Weapons from the Battle of Crecy


The Battle of Crecy, which took place on August 26, 1346 during the Hundred Years' War, was a significant military engagement between the English and French forces. This battle marked a turning point in medieval warfare, showcasing the strategic prowess of the English army. In this blog post, we explore two royal weapons we make that might have been used by the English that day.

Battle of Crecy

A depiction of the Battle of Crecy

Edward III was the king of England who also claimed much of France as part of his domain, a major driver of the Hundred Years War.  Considered by many of the acknowledged experts of the last 80 years to be a fake, recent tests have indicated that the original of this sword may indeed be a genuine 14th Century sword. If so, it most probably would have been the personal sword of Edward III, King of England. This exquisite piece of history is certainly one of the best preserved swords from this period in existence. The grip appears to be original, which is extremely rare and the pommel and cross guard are in beautiful condition. The pommel has the enameled royal coat of arms on the face, replicated on our pommel in translucent red, blue and purple. The back side of the original pommel carried a relic of rough cloth behind an opaque disc of crystal. We have duplicated the gilding on the original furniture by encasing our bronze parts in gold.

Edward III

The Sword of Edward III?

The blade is an excellent example of an Oakeshott Type XVIIIa. The etching on the blade depicts a very early example of the badge of the Order of the Garter and possibly the earliest use of the portcullis as a badge by an English Royal. Edward formed the Order of the Garter in 1348 and died in 1377 (thus the sword would fall into this period somewhere). This knightly order was the first and most prestigious of the royal sponsored orders. This magnificent sword is one of a very few that can be seriously attributed to its original owner, a King of England no less. Designed and constructed for battle, the grip and furniture bear the marks of extensive use. This extraordinary sword is a pleasure to wield and a truly historic centerpiece for any collection.

Edward III

The second sword related to Crecy, which rests in a private collection in England, is thought to possibly be the sword of Edward the Black Prince. The Black Prince, son of Edward III and father of Richard II, was known as a great warrior who spent much of his life fighting in the fields of France. The sword was removed from its resting place during the English Civil War, Cromwell being blamed for its disappearance. When the sword resurfaced its origin was lost but its style and structure seem to have an uncanny fit to the scabbard of the Black Prince still with his funerary achievements. This was identified by one of the most respected sword experts in Europe. We were, fortunately, able to take direct measurements of this sword and have gone back to our original research materials to upgrade our replica, increasing accuracy to the original in the furniture, grip and the blade.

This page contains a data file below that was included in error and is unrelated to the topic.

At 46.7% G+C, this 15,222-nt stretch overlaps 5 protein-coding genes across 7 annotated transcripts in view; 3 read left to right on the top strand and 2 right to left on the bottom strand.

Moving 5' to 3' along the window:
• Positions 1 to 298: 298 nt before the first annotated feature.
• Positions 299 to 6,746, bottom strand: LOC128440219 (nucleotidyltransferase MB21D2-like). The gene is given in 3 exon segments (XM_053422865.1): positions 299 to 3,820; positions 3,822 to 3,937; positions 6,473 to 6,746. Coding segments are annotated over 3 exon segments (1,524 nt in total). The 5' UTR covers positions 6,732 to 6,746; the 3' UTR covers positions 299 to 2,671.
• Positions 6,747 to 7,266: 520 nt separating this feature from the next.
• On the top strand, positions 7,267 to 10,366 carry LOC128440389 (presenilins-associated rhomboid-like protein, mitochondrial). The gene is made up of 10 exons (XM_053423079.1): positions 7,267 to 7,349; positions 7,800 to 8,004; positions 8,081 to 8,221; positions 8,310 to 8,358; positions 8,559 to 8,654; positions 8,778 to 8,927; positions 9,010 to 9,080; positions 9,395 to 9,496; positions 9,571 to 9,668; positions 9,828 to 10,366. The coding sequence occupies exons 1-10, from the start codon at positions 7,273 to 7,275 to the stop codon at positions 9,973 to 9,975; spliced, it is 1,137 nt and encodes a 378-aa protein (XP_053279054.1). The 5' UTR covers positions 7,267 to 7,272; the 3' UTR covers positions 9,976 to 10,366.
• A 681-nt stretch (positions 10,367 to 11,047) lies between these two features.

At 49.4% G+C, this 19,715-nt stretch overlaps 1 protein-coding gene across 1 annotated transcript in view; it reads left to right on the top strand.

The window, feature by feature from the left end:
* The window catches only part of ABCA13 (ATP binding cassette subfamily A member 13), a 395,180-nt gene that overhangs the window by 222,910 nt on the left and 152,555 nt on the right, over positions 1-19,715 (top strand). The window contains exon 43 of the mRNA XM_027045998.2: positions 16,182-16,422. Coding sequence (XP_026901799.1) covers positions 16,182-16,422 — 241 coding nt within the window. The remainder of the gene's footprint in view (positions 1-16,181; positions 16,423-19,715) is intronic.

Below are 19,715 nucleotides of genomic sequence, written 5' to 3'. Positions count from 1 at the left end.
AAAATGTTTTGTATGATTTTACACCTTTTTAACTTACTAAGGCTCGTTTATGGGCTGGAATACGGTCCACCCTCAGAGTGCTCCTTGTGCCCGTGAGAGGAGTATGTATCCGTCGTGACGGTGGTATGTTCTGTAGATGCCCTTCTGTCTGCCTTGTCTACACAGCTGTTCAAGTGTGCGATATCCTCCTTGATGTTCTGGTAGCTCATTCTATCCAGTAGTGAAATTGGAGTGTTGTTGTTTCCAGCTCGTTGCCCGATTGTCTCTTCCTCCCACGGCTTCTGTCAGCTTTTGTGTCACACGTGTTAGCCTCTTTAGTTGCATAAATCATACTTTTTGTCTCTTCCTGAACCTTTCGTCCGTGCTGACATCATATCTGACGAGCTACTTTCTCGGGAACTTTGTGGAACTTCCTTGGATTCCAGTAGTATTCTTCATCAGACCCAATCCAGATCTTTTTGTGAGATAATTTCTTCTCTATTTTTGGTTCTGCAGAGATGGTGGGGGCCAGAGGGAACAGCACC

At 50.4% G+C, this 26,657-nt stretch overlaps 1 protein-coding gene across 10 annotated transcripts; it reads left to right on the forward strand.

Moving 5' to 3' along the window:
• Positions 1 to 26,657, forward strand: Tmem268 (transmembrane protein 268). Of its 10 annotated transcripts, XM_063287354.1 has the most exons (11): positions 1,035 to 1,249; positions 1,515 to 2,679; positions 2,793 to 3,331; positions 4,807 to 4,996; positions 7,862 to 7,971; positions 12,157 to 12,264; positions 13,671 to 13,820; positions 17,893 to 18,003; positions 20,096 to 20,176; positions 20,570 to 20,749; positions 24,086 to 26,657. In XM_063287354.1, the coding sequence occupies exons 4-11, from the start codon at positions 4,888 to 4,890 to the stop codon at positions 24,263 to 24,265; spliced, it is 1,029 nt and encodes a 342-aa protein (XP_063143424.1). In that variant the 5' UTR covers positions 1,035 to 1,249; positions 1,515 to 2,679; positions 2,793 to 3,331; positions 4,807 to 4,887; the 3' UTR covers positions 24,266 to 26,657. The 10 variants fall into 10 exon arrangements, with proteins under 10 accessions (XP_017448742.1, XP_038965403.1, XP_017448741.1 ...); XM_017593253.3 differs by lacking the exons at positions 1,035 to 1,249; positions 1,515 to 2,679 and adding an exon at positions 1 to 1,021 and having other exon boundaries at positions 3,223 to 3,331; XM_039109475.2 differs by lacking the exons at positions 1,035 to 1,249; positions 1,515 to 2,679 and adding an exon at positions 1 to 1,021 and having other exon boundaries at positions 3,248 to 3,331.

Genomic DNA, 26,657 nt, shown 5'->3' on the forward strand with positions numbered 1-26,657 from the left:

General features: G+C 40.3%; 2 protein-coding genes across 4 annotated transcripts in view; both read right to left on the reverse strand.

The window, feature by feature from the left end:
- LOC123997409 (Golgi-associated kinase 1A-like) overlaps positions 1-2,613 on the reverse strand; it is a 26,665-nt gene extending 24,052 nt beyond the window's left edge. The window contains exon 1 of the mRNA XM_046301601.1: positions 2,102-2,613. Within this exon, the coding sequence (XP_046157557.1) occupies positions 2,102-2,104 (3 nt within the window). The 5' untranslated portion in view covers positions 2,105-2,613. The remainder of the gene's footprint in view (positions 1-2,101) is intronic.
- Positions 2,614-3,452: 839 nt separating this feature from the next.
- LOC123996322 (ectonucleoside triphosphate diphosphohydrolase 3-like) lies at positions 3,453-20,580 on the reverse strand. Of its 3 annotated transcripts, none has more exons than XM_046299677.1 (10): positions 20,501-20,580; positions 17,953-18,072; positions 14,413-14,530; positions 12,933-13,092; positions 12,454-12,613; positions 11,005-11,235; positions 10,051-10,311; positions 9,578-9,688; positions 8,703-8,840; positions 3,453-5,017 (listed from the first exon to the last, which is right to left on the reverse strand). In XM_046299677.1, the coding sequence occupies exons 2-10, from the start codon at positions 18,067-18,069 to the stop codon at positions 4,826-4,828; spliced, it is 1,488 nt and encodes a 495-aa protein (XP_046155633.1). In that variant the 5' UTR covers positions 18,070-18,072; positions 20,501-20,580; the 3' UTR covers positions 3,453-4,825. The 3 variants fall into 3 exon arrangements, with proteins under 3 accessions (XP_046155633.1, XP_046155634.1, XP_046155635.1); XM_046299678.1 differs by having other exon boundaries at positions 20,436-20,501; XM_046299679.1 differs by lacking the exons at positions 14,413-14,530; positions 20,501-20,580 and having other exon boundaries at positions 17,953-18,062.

Black Prince sword

The Sword of the Black Prince?

This weapon, from the apex of the middle ages c. 1400, exemplifies the functional beauty of a knight's sword. It is the type of sword often illustrated in the fight manuals of the period.

As always, our products are hand made by us in our shop in Minneapolis, MN. USA. Our swords are constructed of 6150 carbon steel hardened to 52 Rockwell.  Our goal is to replicate the look, feel , and function of the historical original swords on which our products are based.  

divider swords

Nathan Clough, Ph.D. is Vice President of Arms and Armor and a member of the governing board of The Oakeshott Institute. He is a historical martial artist and a former university professor of cultural geography. He has given presentations on historical arms at events including Longpoint and Combatcon, and presented scholarly papers at, among others, The International Congress on Medieval Studies.

Craig Johnson is the Production Manager of Arms and Armor and Secretary of The Oakeshott Institute. He has taught and published on the history of arms, armor and western martial arts for over 30 years. He has lectured at several schools and Universities, WMAW, HEMAC, 4W, and ICMS at Kalamazoo. His experiences include iron smelting, jousting, theatrical combat instruction and choreography, historical research, European martial arts and crafting weapons and armor since 1985


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